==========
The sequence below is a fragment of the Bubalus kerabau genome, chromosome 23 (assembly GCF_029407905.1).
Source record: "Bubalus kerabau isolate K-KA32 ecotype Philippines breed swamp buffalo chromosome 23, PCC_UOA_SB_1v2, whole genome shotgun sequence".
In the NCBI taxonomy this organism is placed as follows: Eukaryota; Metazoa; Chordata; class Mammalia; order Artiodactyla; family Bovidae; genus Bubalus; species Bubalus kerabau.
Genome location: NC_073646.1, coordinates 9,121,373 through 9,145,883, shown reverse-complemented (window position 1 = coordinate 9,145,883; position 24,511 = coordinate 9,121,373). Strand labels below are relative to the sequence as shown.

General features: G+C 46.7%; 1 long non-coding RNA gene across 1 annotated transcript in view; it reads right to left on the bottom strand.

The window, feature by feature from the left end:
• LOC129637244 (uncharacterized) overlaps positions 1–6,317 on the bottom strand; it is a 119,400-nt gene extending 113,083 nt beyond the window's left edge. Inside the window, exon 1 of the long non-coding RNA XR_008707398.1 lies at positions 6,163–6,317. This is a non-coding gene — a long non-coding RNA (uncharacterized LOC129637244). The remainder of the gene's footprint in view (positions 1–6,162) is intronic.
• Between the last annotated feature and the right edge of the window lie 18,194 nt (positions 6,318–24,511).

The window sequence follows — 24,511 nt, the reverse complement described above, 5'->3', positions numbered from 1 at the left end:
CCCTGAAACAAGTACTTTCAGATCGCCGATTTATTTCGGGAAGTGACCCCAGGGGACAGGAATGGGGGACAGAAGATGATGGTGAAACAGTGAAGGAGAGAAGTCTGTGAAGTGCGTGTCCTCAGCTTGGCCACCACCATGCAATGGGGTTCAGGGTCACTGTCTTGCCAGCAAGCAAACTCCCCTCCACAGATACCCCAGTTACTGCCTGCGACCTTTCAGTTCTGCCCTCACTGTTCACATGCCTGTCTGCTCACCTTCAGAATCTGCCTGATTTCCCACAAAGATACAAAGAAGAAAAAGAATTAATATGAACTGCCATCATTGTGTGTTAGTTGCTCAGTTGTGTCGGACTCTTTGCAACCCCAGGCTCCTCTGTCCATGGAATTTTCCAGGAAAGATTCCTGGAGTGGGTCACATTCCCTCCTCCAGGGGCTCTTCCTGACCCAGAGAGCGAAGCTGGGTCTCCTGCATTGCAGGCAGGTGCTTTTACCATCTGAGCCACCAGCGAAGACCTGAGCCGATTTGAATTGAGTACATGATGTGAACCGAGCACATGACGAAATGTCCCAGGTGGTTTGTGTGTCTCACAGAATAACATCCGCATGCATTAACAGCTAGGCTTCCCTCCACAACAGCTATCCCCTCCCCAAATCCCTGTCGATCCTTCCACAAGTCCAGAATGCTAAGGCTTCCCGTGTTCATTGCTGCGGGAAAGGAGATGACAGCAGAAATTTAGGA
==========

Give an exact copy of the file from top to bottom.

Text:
The sequence below is a fragment of the Bubalus kerabau genome, chromosome 23 (assembly GCF_029407905.1).
Source record: "Bubalus kerabau isolate K-KA32 ecotype Philippines breed swamp buffalo chromosome 23, PCC_UOA_SB_1v2, whole genome shotgun sequence".
In the NCBI taxonomy this organism is placed as follows: Eukaryota; Metazoa; Chordata; class Mammalia; order Artiodactyla; family Bovidae; genus Bubalus; species Bubalus kerabau.
Genome location: NC_073646.1, coordinates 9,121,373 through 9,145,883, shown reverse-complemented (window position 1 = coordinate 9,145,883; position 24,511 = coordinate 9,121,373). Strand labels below are relative to the sequence as shown.

General features: G+C 46.7%; 1 long non-coding RNA gene across 1 annotated transcript in view; it reads right to left on the bottom strand.

The window, feature by feature from the left end:
• LOC129637244 (uncharacterized) overlaps positions 1–6,317 on the bottom strand; it is a 119,400-nt gene extending 113,083 nt beyond the window's left edge. Inside the window, exon 1 of the long non-coding RNA XR_008707398.1 lies at positions 6,163–6,317. This is a non-coding gene — a long non-coding RNA (uncharacterized LOC129637244). The remainder of the gene's footprint in view (positions 1–6,162) is intronic.
• Between the last annotated feature and the right edge of the window lie 18,194 nt (positions 6,318–24,511).

The window sequence follows — 24,511 nt, the reverse complement described above, 5'->3', positions numbered from 1 at the left end:
CCCTGAAACAAGTACTTTCAGATCGCCGATTTATTTCGGGAAGTGACCCCAGGGGACAGGAATGGGGGACAGAAGATGATGGTGAAACAGTGAAGGAGAGAAGTCTGTGAAGTGCGTGTCCTCAGCTTGGCCACCACCATGCAATGGGGTTCAGGGTCACTGTCTTGCCAGCAAGCAAACTCCCCTCCACAGATACCCCAGTTACTGCCTGCGACCTTTCAGTTCTGCCCTCACTGTTCACATGCCTGTCTGCTCACCTTCAGAATCTGCCTGATTTCCCACAAAGATACAAAGAAGAAAAAGAATTAATATGAACTGCCATCATTGTGTGTTAGTTGCTCAGTTGTGTCGGACTCTTTGCAACCCCAGGCTCCTCTGTCCATGGAATTTTCCAGGAAAGATTCCTGGAGTGGGTCACATTCCCTCCTCCAGGGGCTCTTCCTGACCCAGAGAGCGAAGCTGGGTCTCCTGCATTGCAGGCAGGTGCTTTTACCATCTGAGCCACCAGCGAAGACCTGAGCCGATTTGAATTGAGTACATGATGTGAACCGAGCACATGACGAAATGTCCCAGGTGGTTTGTGTGTCTCACAGAATAACATCCGCATGCATTAACAGCTAGGCTTCCCTCCACAACAGCTATCCCCTCCCCAAATCCCTGTCGATCCTTCCACAAGTCCAGAATGCTAAGGCTTCCCGTGTTCATTGCTGCGGGAAAGGAGATGACAGCAGAAATTTAGGA